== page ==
Recently I have been using the ideas in ‘The Four Agreements’ by Don Miguel Ruiz as focus for the Halcyon Daily Meditations. Today we got to the third agreement, which is ‘Don’t Make Assumptions’.

I’m afraid making assumptions is something that we pretty much all do. Have you ever heard yourself saying, ‘I assume that when you did…’, ‘when you said….’, or ‘I thought that when you said…’?

There’s something about Human Nature that makes us assume that we understand what the other person means by what they say. And sometimes people’s actions are even more difficult to interpret than their words. We use our own experiences to make sense of what others say and do. We assume that what we would have done or said in any given situation is what they have done or said.


You can’t control everything

Photo by Abigail on Unsplash

As you might have heard me say many times, you have no control over what other people think, say or do, but more than that, you have no idea what that other person’s experiences, beliefs, or ideas really are, unless they’re the kind of person who makes it very, very clear.


You can’t even assume people are telling the truth because not everybody does. Many of us put out a version of ourselves that we think people want to see, and that’s not really us at all. So many of my clients have told me vital information just as they walk out of the door or at their last appointment. In those circumstances, you’re definitely not seeing or hearing the real person, so you are very likely to make assumptions based on what you’ve heard and what you think and feel.


But the main problem is that we often believe that the assumptions we make are the truth. We think we know what other people are thinking, but in reality, we can’t.  We react to what we assume they were doing or thinking, we misunderstand, we take it personally and we create a drama out of nothing.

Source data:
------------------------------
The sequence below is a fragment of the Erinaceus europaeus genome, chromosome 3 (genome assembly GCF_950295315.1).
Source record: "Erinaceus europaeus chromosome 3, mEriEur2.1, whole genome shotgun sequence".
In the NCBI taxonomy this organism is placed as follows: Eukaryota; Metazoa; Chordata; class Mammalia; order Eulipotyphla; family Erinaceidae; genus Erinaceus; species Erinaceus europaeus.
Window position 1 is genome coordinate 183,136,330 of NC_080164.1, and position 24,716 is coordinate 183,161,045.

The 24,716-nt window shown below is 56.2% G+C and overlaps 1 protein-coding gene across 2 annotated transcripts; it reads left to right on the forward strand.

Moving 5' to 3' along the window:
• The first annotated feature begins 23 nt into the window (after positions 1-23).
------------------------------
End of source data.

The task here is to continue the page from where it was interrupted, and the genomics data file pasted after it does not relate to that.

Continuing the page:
Avoiding Drama

So how can we get around this? How can we avoid making assumptions about other people and how can we make sure that other people don’t misinterpret what we actually mean?


In fact, the answer is to be found when we look at the First Agreement, ‘Be Impeccable With Your Word’. You need to make sure that when you do speak, you’re very clear on what it is you’re saying.  If you can communicate clearly yourself, hopefully you can avoid misunderstanding and drama.


In addition, when you hear something or see something from somebody else, ask questions, make sure that you are correctly interpreting what they are doing or saying. Often we hear what people say, but we’re not actually listening to them. The skill of actually being present with the other person and listening, needs to be practiced.

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